A forum for sharing views on the art of film, video and AV sequence making as well as on competitions, judging and festivals.
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Dave Watterson
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Location: Bath, England


Post by Dave Watterson »

We naturally concentrate on the making of films ... but perhaps neglect the presentation of them.

In the days of perforated film a show at home meant we had to re-arrange furniture to set up a screen, (or move pictures if the wall was our screen), set up a stand, run cables for loudspeakers and turn out almost all the lights. Now we turn on our huge flatscreen television, tune to our home wifi and play the film on our computer / laptop / tablet ... and scarcely even dim the lights.

What about the public shows we give, which still involve a projector and screen? Do we try to ensure the screen masking is correct? Do we try to rig up tabs (curtains in front of the screen which can be opened when the movie begins)?

How do we introduce our screenings? Do we try to make each one "an occasion"?

I fear we have all too often lost the element of showmanship. But perhaps your experiences are different?
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Post by TimStannard »

Good point Dave. Whilst we at Staines Video Makers don't necessarily have the greatest eqipment, even when we have no visitors, we always set up with a black apron below the screen and black tablecloths on the projector's table and the projection table (which we have at the rear of the auditorium), hide cables away where possible, and blank the projector between films.

Although I couldn't attend BIAFF this year, John Roberts use of his band lights certainly added a more professional look to the presentation.

In contrast, I attended one club (who shall remain nameless) during the past year where, the projected image had a definite yellow cast and looked decidedly soft. Upon checking, we noted the HD projector was being fed a composite out signal.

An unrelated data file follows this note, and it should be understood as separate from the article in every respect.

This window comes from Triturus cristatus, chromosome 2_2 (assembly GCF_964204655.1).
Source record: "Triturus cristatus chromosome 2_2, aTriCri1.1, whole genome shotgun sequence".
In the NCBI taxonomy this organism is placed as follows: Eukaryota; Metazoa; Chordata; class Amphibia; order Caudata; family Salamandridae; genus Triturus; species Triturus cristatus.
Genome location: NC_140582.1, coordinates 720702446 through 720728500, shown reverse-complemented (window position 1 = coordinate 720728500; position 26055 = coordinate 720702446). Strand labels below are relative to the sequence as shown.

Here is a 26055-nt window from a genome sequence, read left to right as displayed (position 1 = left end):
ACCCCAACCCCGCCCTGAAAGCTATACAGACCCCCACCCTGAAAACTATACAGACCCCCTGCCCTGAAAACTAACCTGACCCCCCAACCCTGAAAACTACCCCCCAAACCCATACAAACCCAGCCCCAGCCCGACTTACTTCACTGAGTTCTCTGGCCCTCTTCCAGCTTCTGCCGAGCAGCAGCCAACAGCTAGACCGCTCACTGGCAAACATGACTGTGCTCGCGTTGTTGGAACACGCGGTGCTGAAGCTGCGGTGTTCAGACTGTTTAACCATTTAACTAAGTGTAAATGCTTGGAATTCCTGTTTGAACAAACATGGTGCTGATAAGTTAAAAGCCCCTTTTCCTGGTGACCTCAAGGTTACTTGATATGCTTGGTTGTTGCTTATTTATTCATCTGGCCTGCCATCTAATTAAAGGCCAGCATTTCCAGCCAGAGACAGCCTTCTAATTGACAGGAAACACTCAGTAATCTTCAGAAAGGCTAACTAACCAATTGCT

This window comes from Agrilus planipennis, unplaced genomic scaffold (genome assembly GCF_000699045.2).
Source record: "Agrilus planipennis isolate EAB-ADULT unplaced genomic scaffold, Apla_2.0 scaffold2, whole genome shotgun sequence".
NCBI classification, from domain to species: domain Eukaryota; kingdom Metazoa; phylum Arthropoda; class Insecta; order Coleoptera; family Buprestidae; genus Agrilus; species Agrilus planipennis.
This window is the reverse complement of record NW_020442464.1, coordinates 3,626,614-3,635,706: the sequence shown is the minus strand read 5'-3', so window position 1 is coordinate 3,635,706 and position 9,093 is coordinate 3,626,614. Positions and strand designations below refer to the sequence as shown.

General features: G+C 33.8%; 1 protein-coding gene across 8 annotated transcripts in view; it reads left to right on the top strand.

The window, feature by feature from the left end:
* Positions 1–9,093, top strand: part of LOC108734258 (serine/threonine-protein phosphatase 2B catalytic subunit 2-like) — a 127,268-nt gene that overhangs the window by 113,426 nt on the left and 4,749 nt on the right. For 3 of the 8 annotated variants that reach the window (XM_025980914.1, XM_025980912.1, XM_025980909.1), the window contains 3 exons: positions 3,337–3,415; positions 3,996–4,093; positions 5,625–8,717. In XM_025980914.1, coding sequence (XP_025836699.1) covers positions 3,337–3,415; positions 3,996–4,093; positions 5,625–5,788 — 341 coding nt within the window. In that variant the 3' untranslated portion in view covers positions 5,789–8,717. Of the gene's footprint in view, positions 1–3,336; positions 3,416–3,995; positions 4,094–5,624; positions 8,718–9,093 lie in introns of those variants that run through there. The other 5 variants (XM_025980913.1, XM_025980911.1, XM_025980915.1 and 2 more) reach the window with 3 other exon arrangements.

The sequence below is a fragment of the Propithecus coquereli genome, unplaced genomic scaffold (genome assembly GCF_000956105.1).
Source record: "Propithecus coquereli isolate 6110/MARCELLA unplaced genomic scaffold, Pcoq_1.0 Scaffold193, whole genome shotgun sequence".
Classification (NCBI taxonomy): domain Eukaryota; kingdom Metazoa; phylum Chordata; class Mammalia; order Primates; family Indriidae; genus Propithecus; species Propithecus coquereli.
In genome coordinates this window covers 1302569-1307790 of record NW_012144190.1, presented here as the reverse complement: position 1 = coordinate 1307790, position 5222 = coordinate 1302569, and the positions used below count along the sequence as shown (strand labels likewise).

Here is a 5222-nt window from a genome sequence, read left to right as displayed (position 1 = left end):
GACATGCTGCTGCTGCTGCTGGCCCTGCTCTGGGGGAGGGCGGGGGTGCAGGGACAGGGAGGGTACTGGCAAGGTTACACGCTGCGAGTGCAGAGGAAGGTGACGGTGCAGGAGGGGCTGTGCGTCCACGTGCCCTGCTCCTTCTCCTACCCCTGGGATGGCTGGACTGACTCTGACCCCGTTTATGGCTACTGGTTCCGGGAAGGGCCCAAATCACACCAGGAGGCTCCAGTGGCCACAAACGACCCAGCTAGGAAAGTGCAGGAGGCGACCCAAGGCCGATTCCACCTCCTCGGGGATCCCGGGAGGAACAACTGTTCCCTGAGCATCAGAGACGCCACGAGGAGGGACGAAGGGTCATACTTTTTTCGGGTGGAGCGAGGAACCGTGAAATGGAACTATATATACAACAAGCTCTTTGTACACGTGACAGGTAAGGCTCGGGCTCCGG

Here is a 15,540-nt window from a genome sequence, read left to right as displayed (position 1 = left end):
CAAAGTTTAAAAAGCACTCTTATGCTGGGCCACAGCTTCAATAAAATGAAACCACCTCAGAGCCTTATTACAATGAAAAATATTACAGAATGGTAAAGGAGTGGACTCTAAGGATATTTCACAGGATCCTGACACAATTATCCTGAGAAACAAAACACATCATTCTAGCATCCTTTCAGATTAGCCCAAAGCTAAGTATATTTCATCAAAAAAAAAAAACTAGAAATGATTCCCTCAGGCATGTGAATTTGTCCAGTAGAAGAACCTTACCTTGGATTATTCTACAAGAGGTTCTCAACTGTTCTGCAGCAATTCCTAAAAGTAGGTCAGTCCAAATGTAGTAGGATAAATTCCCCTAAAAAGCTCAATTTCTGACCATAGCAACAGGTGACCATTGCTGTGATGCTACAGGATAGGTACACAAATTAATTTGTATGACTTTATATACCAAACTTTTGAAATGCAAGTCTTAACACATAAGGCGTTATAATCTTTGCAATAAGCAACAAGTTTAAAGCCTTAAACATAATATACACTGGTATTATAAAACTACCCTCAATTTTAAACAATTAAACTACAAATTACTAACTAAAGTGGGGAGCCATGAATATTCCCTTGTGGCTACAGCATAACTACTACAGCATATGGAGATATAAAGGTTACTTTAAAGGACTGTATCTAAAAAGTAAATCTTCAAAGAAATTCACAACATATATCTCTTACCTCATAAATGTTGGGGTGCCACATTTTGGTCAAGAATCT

Proud to be an amateur film maker - I do it for the love of it
Michael Slowe
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Post by Michael Slowe »

Dave, your scenario is absolutely bang on, no discs, all just from a computer, but at least the screens have got big enough to make it worthwhile to shoot decent pictures.

I have been slightly involved in advising two budding documentary film makers (ex advertising girls), with their first major film. It has now been taken up by a distributor. My point is though, I'd only seen the various cuts either on a computer screen or medium size TV screen. Last night however I saw it in a public cinema and wow, what a difference! I had felt quite critical up to then, but it looked a completely different film on the big screen, projected on the very latest state of the art equipment. That surely, is how films should be seen, nothing has changed from one hundred years ago, we are going downhill in that respect.
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Post by Pqtrick »

Yes, I agree. The more of the showman you are the better. One of my hobby horses. When I lived in France, I had the opportunity of seeing one of my drama films shown on a clubs large screen. It was large. The impact was immense. Looking at it, I said to myself, did I really make that film? We should not undersell our efforts, the bigger the screen and audio, the better.
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Betamax Kid
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Post by Betamax Kid »

Hi Dave hope you are well.

Talking about showmanship might be an idea for some of the newbies to hunt down a copy of some of the old cine magazines from the 70's, particularly Mike Kents articles which were encouraging back then with his home Cinema setups. These days its so easy with a huge amount of internet info, but I do agree it is fabulous to put on a professional looking show and makes so much difference. Fast approaching 50 years of Cine in my own life and the magic of putting on a proper presentation either at home or to groups is still as much fun as ever although a HD proj now sits next to the Elmo.
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